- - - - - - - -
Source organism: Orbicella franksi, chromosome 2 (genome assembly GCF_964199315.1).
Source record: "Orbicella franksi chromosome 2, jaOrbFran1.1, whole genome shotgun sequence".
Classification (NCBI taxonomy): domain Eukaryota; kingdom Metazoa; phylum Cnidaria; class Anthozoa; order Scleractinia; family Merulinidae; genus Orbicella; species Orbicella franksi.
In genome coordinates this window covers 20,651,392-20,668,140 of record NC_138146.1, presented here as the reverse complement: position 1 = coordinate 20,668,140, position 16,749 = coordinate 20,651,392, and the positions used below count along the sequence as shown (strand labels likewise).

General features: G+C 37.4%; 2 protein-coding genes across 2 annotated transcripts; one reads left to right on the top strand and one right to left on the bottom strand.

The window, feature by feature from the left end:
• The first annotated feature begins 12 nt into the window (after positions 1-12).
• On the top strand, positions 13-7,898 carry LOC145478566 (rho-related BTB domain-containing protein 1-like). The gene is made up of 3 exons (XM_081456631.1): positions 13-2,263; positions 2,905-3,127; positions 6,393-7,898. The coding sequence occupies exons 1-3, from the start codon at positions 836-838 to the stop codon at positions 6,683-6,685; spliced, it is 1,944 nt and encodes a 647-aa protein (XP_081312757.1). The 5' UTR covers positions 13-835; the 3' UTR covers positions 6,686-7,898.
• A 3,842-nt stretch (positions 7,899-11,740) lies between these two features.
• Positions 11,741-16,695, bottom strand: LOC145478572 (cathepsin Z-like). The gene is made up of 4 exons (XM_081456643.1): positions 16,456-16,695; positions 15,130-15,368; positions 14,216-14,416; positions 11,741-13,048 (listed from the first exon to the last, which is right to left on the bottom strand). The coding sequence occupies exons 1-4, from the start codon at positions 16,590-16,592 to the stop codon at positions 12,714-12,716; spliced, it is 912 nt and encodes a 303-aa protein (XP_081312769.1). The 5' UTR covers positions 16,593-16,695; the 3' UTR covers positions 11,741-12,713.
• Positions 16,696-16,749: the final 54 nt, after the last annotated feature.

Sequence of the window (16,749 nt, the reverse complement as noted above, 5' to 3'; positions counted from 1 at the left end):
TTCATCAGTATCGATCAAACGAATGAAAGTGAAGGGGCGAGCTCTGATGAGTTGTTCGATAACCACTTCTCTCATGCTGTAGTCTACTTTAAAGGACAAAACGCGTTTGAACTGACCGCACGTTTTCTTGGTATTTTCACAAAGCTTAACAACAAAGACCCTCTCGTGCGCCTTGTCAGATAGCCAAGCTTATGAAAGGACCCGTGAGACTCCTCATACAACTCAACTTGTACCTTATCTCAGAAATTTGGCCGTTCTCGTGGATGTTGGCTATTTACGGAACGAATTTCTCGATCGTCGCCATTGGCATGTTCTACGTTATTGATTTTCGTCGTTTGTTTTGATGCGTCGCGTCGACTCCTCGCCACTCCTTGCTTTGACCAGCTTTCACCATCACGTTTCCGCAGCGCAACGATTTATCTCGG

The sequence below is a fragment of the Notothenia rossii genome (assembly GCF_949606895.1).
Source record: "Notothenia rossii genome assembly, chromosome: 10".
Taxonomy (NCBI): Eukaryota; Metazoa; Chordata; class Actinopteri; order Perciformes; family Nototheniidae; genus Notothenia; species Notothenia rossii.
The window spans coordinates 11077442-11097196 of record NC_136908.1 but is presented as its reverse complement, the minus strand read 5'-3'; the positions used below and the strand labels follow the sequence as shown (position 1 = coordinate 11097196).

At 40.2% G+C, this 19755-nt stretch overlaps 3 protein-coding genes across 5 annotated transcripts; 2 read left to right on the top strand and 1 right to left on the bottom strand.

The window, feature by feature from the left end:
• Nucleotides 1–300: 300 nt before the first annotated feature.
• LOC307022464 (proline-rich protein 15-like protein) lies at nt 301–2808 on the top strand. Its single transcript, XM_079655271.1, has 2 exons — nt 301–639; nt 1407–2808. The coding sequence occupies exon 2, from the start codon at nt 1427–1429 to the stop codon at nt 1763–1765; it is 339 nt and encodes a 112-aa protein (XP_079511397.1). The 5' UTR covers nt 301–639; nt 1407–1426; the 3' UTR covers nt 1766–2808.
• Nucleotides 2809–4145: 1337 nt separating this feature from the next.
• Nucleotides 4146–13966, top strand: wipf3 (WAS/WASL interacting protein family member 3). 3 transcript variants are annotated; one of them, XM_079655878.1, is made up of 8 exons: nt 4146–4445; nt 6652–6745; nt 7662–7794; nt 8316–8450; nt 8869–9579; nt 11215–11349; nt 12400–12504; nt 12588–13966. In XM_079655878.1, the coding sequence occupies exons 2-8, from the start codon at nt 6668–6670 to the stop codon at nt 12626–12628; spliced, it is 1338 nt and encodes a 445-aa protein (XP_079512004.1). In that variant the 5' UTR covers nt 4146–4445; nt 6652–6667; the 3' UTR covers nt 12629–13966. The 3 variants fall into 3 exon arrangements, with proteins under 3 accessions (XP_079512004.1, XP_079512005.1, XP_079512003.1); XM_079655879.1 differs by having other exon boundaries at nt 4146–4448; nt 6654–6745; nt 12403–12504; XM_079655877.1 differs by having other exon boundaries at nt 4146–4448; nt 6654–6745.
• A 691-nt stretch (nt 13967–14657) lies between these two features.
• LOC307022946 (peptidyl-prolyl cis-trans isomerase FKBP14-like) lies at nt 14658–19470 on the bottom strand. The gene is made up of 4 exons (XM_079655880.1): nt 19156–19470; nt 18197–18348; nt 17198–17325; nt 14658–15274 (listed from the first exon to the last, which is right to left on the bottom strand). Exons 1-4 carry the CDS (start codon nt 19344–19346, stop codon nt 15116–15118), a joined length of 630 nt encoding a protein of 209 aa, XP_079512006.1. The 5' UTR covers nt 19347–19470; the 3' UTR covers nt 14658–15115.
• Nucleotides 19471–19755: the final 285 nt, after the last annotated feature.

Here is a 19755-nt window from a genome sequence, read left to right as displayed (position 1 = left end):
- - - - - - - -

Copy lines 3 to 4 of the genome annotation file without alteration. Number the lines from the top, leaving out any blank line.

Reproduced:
Classification (NCBI taxonomy): domain Eukaryota; kingdom Metazoa; phylum Cnidaria; class Anthozoa; order Scleractinia; family Merulinidae; genus Orbicella; species Orbicella franksi.
In genome coordinates this window covers 20,651,392-20,668,140 of record NC_138146.1, presented here as the reverse complement: position 1 = coordinate 20,668,140, position 16,749 = coordinate 20,651,392, and the positions used below count along the sequence as shown (strand labels likewise).